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Rohl countersues Ledcor over N.W.T. fibre line, claiming 'faulty' design, planning

Rohl Enterprises, the company that installed the first two thirds of the N.W.T.'s Mackenzie Valley Fibre Optic Link, is countersuing the main contractor, Ledcor Technical Services, for $12 million.

Mackenzie Valley Fibre Optic Link completion could be delayed due to warmer-than-usual winter

The equipment that would lay the fibre optic link through the Mackenzie Valley is demonstrated near Inuvik in January 2015. Rohl Enterprises, the company that installed the first two thirds of the fibre optic line, is countersuing the main contractor, Ledcor, for $12 million, saying problems with the line's installation stem from Ledcor's 'faulty' design and planning. (David Thurton/CBC)

Rohl Enterprises, the company that installed the first two thirds of the N.W.T.'s Mackenzie Valley Fibre Optic Link, is countersuing the main contractor, Ledcor Technical Services, for $12 million, saying problems with the line's installation stem from Ledcor's "faulty" design and bad planning.

Ledcor, after taking Rohl off the $82-million project in October, filed a N.W.T. Supreme Court lawsuit against Manitoba-based Rohl in January.

Ledcor says Rohl did not properly cover parts of the cable and caused erosion and damage to the cable trenches during the winter and summer of 2015.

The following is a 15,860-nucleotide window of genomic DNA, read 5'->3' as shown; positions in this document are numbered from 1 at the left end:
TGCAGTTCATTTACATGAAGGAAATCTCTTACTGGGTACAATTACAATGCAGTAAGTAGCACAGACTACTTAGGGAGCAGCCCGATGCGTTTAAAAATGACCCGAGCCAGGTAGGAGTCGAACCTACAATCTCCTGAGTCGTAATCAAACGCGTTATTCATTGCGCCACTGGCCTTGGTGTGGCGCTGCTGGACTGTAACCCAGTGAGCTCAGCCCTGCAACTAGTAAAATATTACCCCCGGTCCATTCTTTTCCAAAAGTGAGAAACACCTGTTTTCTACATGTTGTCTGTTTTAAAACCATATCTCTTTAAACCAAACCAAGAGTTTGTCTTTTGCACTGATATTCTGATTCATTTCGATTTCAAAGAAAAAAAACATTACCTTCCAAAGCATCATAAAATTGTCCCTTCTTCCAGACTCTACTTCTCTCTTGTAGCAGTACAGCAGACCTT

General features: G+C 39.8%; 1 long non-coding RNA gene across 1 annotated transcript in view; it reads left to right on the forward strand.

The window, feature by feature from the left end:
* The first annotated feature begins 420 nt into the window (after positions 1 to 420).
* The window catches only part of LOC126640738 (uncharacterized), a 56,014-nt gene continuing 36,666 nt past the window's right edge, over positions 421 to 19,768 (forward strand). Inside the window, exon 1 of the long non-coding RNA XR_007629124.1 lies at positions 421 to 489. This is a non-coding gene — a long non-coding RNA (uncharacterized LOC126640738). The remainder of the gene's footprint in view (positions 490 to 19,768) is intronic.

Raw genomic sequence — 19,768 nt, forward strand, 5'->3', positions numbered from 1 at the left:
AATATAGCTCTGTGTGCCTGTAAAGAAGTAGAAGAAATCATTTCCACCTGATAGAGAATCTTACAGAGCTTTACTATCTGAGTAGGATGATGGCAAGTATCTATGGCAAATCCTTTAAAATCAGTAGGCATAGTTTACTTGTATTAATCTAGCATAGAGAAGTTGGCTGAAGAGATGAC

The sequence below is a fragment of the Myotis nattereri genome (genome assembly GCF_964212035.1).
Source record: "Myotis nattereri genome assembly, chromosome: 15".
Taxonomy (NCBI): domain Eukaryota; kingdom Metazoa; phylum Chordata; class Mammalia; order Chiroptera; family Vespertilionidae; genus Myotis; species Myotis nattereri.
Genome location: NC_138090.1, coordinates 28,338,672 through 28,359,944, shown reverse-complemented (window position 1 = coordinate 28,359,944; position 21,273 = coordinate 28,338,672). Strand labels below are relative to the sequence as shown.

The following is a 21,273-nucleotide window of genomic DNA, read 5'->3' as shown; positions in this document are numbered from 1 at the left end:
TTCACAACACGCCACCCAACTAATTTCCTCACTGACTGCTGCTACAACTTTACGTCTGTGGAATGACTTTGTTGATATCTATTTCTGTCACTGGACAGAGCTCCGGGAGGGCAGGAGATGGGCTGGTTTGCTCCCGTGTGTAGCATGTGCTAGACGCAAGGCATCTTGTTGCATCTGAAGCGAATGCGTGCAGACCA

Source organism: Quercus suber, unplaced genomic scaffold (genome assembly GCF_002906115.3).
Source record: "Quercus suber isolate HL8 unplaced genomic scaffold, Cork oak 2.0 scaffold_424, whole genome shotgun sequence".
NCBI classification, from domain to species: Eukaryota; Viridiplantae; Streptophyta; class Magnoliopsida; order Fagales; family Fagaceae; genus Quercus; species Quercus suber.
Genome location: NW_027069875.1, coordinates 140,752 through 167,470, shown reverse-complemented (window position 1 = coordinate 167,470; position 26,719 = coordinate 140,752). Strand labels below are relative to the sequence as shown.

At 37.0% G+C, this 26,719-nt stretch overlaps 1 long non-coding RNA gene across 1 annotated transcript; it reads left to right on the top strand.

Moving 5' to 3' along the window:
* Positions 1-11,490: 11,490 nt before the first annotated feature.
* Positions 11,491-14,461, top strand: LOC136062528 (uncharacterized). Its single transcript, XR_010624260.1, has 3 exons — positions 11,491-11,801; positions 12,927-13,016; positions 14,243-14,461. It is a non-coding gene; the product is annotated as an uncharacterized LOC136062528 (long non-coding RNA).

Last week, Rohl fired back with a countersuit, blaming Ledcor for the deficiencies and charging Ledcor with a number of grievances, including:

  • not providing Rohl with construction-ready drawings
  • failing to carry out the staking and alignment of the 1,154-kilometre route
  • failing to flag creeks and other watercourse crossings

'The most unorganized, unprofessional manner'

"Ledcor has operated this P3 project in the most unorganized, unprofessional manner that I have ever been involved with," said Jason Rohl, president and owner of Rohl Enterprises.

The central argument in Rohl's countersuit is that Ledcor was fully responsible for the method of installing the line, not Rohl, which did as it was told.  

"Ledcor oversaw the work, which included taking digital photographs every 30 to 100 metres, then testing and approving it every step of the way," said Rohl.

"Unfortunately it has become apparent that Ledcor's design was flawed and now they are looking for someone to blame."

Rohl is seeking $12 million in damages, money it says it's owed for work on the fibre line.

Project completion could be delayed to 2017

Finance Minister Robert C. McLeod again came under questioning about the project in the legislative assembly Thursday.

Ledcor told CBC News it won't know until the end of this winter whether the project will be ready by September, as planned, and that work has been affected by warmer-than-expected winter weather.

Asked by Yellowknife North MLA Cory Vanthuyne what the government's contingency plan is if the fibre line isn't completed on time, McLeod responded, "Our department officials will be assessing our options…[including] working...to ensure construction can be completed early in 2017 and the line commissioning shortly thereafter."

Ledcor is responsible for any costs above the original $82-million budget — and won't be paid by the government until an independent certifier confirms the line is working properly, added McLeod.

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